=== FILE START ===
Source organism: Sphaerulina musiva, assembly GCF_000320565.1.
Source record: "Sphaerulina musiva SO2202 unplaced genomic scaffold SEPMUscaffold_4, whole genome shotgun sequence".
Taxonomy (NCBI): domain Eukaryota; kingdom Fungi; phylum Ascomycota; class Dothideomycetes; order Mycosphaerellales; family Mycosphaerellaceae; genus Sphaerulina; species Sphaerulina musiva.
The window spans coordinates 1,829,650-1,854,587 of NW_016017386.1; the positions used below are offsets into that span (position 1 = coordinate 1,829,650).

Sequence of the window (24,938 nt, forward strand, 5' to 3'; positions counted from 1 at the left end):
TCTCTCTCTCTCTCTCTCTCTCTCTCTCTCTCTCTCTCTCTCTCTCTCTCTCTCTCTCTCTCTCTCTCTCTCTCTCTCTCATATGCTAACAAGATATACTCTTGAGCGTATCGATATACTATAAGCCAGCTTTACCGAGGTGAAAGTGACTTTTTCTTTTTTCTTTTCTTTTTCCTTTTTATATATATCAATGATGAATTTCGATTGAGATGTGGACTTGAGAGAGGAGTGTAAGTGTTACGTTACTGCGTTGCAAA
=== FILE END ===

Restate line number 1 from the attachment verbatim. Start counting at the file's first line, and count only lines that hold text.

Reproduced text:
Source organism: Sphaerulina musiva, assembly GCF_000320565.1.